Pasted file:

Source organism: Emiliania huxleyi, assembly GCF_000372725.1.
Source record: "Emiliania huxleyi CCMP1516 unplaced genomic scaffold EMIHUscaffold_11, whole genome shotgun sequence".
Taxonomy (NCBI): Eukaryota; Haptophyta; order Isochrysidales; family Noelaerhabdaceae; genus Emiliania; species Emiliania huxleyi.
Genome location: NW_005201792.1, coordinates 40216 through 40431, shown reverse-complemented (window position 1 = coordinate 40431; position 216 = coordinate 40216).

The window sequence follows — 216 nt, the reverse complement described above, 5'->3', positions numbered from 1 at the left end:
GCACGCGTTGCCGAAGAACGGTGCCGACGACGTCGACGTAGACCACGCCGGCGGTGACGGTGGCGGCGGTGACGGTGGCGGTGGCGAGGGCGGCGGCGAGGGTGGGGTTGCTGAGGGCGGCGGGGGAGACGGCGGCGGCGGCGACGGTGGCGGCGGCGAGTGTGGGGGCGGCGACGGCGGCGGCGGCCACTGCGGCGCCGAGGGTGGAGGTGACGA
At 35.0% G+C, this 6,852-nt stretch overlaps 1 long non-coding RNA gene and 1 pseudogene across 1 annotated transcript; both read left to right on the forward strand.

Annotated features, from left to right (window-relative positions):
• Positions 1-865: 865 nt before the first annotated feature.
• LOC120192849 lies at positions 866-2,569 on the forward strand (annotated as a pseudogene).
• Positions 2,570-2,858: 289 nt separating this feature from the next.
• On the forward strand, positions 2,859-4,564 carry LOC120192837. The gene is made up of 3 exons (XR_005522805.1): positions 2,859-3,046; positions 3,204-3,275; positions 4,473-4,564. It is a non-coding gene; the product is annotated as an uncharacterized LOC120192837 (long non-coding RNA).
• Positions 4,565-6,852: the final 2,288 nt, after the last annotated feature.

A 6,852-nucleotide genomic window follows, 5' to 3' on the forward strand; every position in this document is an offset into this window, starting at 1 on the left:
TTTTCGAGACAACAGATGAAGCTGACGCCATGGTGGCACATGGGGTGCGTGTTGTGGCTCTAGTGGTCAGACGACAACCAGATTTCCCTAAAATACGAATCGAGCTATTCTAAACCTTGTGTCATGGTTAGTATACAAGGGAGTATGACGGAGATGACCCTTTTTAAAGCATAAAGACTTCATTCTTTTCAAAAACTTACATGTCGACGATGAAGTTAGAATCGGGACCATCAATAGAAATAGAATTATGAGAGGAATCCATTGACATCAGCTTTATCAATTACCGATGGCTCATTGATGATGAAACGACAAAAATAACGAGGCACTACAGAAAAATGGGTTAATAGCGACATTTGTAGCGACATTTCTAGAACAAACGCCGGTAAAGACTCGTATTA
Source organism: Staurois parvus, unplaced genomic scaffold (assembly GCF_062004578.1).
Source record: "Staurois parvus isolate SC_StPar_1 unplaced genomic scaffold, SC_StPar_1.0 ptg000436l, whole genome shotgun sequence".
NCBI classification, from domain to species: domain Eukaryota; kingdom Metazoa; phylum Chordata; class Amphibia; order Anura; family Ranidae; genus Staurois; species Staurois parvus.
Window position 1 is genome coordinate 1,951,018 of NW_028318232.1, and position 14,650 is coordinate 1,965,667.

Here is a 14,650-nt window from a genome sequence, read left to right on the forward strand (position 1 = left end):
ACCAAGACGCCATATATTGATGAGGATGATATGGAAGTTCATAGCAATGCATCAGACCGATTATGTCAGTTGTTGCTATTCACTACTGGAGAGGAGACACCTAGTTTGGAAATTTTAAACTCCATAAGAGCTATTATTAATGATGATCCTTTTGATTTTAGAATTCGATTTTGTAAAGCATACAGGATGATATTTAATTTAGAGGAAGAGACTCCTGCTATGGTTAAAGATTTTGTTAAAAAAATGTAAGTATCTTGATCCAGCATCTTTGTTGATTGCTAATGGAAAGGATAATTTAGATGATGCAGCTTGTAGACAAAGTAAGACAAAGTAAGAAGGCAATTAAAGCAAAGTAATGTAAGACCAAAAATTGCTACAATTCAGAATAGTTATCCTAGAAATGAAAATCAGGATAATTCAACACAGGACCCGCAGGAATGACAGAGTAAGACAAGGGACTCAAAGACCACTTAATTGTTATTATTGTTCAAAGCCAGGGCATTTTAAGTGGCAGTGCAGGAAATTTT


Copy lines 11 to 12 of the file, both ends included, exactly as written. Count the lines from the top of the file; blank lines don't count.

• Positions 2,570-2,858: 289 nt separating this feature from the next.
• On the forward strand, positions 2,859-4,564 carry LOC120192837. The gene is made up of 3 exons (XR_005522805.1): positions 2,859-3,046; positions 3,204-3,275; positions 4,473-4,564. It is a non-coding gene; the product is annotated as an uncharacterized LOC120192837 (long non-coding RNA).